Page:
Long-term plans for new University of Wyoming residence halls are moving forward for legislative review.

UW administration and the Board of Trustees began discussions after a legislative mandate made during the 2014 budget session requiring a report about possible plans for future residence hall construction be submitted by Oct. 1.

Five different concepts were submitted to the Wyoming Legislature’s Joint Appropriations Interim Committee and Joint Education Interim Committee. Spacing and location is the major difference — the first concept restricts the design within the current residence hall complex footprint.

“It’s a culmination of the consultants designing some fundamental information about the cost and building details of a new residence hall complex,” Trustee Mike Massie said. “Options two, three and four are the result of additional discussions after the consultants delivered the initial report to the university.”

Mahlum Architects was hired to conduct a study of UW’s housing and dining needs.

Their study, the first concept in the report, restricted construction space to within the current footprint, which lead to several complaints from legislators and trustees, the report states.

“Restricting the new facilities to the same footprint still required residence halls that are six stories in height,” it states. “Moreover, to achieve the needed inventory, the buildings would still be placed very close to Grand Avenue … continuing the “industrial” type presence for both students and the public travelling nearby.”

One major complaint was Grand Avenue itself, Massie said.

“One of the points made was, someone wanted to see some setback so the new residency halls are not built right on top of the street,” he said. “They want to move them further to the north to allow more room for landscaping and trees.”

While UW is currently searching for state funding, it normally supports itself through student fees, Massie said.

“The University of Wyoming has never asked for state funds to help support the residence halls,” he said. “They’ve all been self supporting, including the upgrade of those halls over the last 50 years. However, tearing the current residencies down and constructing a whole new set is well beyond the ability of the university to pay for it with internal funding,”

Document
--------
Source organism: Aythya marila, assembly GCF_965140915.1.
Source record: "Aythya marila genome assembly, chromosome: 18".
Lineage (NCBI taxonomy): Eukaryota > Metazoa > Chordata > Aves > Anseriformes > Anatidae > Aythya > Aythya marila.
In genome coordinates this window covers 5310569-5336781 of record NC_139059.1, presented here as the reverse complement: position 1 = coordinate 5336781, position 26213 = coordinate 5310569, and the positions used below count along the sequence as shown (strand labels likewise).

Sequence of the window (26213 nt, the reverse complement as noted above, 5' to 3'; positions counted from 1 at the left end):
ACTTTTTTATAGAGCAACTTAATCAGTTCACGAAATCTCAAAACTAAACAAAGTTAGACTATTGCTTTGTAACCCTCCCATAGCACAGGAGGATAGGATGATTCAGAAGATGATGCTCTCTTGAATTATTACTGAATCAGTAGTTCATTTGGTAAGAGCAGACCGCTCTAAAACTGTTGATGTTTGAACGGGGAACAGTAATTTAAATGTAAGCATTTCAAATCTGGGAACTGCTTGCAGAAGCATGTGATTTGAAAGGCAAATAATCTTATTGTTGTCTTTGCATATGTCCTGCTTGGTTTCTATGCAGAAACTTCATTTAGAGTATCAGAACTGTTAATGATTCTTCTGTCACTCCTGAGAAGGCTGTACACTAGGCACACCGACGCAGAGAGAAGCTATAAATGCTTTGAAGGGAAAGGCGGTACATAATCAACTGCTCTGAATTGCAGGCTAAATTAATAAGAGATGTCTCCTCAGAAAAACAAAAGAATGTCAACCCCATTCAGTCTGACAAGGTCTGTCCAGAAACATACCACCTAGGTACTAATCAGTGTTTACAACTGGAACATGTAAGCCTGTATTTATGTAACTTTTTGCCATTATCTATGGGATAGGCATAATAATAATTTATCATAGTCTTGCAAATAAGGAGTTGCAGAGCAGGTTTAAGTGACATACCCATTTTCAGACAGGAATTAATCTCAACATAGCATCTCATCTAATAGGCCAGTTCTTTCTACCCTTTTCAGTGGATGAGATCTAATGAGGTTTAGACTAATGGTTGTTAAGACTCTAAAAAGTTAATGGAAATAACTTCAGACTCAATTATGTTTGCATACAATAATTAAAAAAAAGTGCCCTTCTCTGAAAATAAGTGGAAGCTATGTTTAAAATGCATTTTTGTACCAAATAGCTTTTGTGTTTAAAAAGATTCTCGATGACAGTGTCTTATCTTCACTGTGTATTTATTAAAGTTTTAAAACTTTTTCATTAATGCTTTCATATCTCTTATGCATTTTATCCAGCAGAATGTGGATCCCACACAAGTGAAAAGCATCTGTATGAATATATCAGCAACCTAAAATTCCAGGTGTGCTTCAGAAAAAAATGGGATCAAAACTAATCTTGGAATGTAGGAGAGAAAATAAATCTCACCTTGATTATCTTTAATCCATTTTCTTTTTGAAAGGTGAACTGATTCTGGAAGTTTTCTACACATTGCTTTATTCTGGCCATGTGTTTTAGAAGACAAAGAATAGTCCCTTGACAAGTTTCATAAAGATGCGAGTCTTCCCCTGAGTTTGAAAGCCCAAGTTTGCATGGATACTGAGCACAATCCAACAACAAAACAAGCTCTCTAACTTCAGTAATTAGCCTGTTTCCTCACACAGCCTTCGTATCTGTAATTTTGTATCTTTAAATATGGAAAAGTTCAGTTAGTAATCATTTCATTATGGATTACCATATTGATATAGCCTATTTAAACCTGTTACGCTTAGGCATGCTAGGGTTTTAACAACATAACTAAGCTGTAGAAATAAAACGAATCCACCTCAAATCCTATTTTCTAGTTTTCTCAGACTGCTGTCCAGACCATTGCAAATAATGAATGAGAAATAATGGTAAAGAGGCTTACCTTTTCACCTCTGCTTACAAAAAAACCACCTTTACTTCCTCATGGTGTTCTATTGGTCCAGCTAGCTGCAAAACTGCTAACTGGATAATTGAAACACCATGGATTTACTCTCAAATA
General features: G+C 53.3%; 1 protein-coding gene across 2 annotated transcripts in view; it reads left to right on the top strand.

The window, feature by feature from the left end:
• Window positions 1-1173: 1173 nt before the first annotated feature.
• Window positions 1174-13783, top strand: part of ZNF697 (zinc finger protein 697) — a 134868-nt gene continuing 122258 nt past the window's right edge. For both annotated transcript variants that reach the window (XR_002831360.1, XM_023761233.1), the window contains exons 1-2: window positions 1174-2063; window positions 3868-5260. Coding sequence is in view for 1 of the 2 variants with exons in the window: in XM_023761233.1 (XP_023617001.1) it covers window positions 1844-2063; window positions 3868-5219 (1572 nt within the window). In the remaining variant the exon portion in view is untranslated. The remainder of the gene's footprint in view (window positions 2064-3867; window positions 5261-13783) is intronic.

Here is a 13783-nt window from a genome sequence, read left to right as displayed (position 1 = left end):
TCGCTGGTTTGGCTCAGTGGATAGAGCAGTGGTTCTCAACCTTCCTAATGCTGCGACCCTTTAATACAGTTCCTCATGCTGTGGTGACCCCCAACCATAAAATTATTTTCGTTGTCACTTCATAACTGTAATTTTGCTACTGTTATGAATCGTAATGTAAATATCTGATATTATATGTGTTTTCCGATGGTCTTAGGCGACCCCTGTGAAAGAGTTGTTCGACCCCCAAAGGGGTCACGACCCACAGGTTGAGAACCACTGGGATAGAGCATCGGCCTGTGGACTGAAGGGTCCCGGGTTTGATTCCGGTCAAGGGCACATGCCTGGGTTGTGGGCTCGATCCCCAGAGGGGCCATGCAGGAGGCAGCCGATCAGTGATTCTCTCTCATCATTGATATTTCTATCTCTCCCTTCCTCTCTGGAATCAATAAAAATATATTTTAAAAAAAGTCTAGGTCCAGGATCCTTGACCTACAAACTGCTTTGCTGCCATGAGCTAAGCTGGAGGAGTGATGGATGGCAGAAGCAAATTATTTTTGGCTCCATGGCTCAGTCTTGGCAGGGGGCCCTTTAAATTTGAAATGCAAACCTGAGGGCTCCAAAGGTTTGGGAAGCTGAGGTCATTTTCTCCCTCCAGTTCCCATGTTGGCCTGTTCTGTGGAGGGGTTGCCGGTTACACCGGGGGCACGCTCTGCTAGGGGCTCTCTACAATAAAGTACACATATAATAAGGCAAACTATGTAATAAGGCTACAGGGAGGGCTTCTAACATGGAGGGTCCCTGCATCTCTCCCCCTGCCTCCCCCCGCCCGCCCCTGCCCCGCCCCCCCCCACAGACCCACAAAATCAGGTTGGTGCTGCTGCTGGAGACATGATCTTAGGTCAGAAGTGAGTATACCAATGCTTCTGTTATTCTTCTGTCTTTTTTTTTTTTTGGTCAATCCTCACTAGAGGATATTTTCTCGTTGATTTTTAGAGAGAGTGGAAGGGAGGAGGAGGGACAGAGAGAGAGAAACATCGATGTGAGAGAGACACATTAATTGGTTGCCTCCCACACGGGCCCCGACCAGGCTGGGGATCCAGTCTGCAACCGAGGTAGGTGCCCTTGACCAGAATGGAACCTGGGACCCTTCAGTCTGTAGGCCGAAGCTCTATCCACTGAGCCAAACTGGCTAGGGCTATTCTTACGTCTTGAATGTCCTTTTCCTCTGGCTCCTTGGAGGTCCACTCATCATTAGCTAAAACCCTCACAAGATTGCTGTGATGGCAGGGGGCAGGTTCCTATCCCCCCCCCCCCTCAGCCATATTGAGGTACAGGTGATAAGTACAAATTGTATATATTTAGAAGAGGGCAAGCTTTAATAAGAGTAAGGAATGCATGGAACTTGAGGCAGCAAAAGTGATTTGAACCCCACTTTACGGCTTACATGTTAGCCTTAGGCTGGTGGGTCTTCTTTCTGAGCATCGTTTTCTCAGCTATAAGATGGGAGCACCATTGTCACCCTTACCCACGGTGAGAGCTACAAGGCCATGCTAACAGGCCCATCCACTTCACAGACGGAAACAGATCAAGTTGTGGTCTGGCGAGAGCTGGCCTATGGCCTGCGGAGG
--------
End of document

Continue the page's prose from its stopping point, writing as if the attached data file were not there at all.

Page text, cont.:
While several plans were included, all have the same phase one component as a starting point, the report states, possibly allowing for changes in the future. The entire project will likely take 8-10 years to fully complete, as most residence halls will need to remain open to accommodate UW freshmen. The end goal is to house about 2,000 students in the complex.

The current residence halls, meant to house all first-year freshmen, were built about 50 years ago. The buildings’ design focused on small rooms with community restrooms. New buildings would place more of an emphasis on having two single rooms share a common bathroom.

All five plans feature a parking structure and power plant, said Bill Mai, vice president of administration, during a Wednesday trustee’s meeting.

“One of the key components on this phase one is that distributed physical plant or central energy plant kind of concept with the parking garage to the east of the IT building,” he said. “That is a cornerstone of all the various options that were presented in that report.”

This report is a summary of level one planning, which is very conceptual, said spokesperson Chad Baldwin. The next level would involve more site-specific planning, would need $3 million from the Legislature to proceed.

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